The inoculated chicken wings were transferred to a sterilized stainless steel (SS) wire mesh basket (Model DND-095RND120-C04S, Anysizebasket, York, PA) and immersed in containers with PAA (SaniDate, OxyFusion) with appropriate PAA concentration and solution pH for either 10 s or 60 min. Compressed air (103.4 kPa) was used to provide agitation in the PAA solution using an air compressor (Model D55146 Air Compressor, Dewalt, Towson, MD) at the bottom by the means of 2 concentric circular plastic tubes (ID 0.64 cm; 11.5 and dia 15.4 cm, with 1.6 mm holes drilled at 2.5 cm intervals; McMaster-Carr, Elmherst, IL) affixed to a concentric ceramic plate at the bottom of the buckets to facilitate the uniform distribution of compressed air. All the antimicrobial treatments were prepared fresh on each day of the experiment. Inoculated wings not subjected to any antimicrobial treatment served as a control.
Chicken wings treated with PAA were aseptically transferred into sterile rinse bags (BRB3500; 3M Food Safety, St. Paul, MN) and rinsed with 100 mL of chilled Buffered Peptone Water (BPW; Difco, Sparks, MD) supplemented with sodium thiosulfate (0.1%; Acros Organics, Fair Lawn, NJ) for 1 min. Sodium thiosulfate was added to neutralize the effects of residual PAA on the chicken wings. Rinsates for each sample were collected and serially diluted in PW for Campylobacter (CCG) and PW supplemented with 200 ppm nalidixic acid for Salmonella (STNA) enumeration. For Campylobacter enumeration, serial dilutions were spread-plated on Campy-cefex agar supplemented with 200 ppm gentamicin and the plates were incubated at 42 ± 1°C for 48 h in Ziploc bags under microaerophilic environment. For Salmonella (STNA) enumeration, appropriate serial dilutions were plated on Aerobic Plate Count Petrifilm (APC; 3M Food Safety, St. Paul, MN) and incubated at 35 ± 1°C for 24 h. Typical Campylobacter and Salmonella colonies were enumerated and reported as log CFU/mL.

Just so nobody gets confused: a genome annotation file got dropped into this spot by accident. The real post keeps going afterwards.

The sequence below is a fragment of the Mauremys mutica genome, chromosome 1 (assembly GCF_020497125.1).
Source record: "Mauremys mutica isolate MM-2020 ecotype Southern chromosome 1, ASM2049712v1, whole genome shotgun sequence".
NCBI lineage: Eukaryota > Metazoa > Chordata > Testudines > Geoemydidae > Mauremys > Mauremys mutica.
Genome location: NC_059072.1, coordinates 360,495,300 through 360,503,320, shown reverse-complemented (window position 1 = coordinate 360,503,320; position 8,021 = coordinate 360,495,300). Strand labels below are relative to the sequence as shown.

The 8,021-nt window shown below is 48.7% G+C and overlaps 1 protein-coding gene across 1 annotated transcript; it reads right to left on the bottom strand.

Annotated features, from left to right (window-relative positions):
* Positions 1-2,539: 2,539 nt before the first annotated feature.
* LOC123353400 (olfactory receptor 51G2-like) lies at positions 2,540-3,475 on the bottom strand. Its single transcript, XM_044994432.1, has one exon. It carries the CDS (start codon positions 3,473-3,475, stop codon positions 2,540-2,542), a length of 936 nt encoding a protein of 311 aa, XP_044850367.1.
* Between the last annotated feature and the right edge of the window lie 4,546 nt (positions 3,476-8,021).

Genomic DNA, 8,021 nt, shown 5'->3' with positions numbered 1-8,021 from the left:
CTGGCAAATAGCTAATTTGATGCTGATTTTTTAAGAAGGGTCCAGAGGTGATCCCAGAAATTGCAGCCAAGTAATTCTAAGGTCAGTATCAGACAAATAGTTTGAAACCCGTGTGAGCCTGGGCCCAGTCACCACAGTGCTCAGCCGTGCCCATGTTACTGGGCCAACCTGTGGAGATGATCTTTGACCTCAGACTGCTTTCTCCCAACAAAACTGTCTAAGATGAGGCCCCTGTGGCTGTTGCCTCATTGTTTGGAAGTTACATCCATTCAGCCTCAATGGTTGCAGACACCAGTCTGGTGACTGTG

Objective color values (CIE - L*a*b*) were determined on all chicken wings (skin) on control and treated product immediately after the application of treatments, using a Konica Minolta colorimeter (CR400, Konica Minolta Inc., Ramsey, NJ). The colorimeter was calibrated with a reflectance standard white plate supplied by the manufacturer. The L* (lightness), a* (redness), and b* (yellowness) values were recorded by placing the hand-held colorimeter directly in contact with the skin. Triplicate measurements were taken from each chicken wing sample on 3 separate chicken wings for each treatment.
Experimental Design and Statistical Analyses
A 2 (PAA type; SaniDate or OxyFusion) x 2 (pH values; 8.5 or 10) x 2 (exposure times; 10 s or 60 min) experimental design was used. Three independent replications (n = 3) were performed on 3 different days using fresh chicken wings (0.45 Kg; ca. 8 wing flats/treatment), PAA solutions and fresh bacterial inoculum. Data were analyzed using ANOVA in the GLM of SAS 9.4 (2004; SAS Institute Inc., Cary, NC). Fisher’s least significant difference (α = 0.05) was used to separate means of the microbial populations (log CFU/mL).
RESULTS AND DISCUSSION
The mean pH values of nonadjusted SaniDate PAA solutions used for the preparation of PAA treatments were 4.7 ± 0.4 and 4.3 ± 0.2 for 50 and 100 ppm PAA concentrations, respectively. The pH of OxyFusion PAA solutions (nonadjusted) were 10.0 ± 0.3 and 10.5 ± 0.1 for 50 and 100 ppm, respectively. Typical PAA concentrations used in the pre- and main chiller were used to replicate industry practices to evaluate the efficacy of on-site generated PAA in reducing Salmonella and Campylobacter populations. The temperatures of PAA solutions were maintained between 4 and 6°C throughout the study.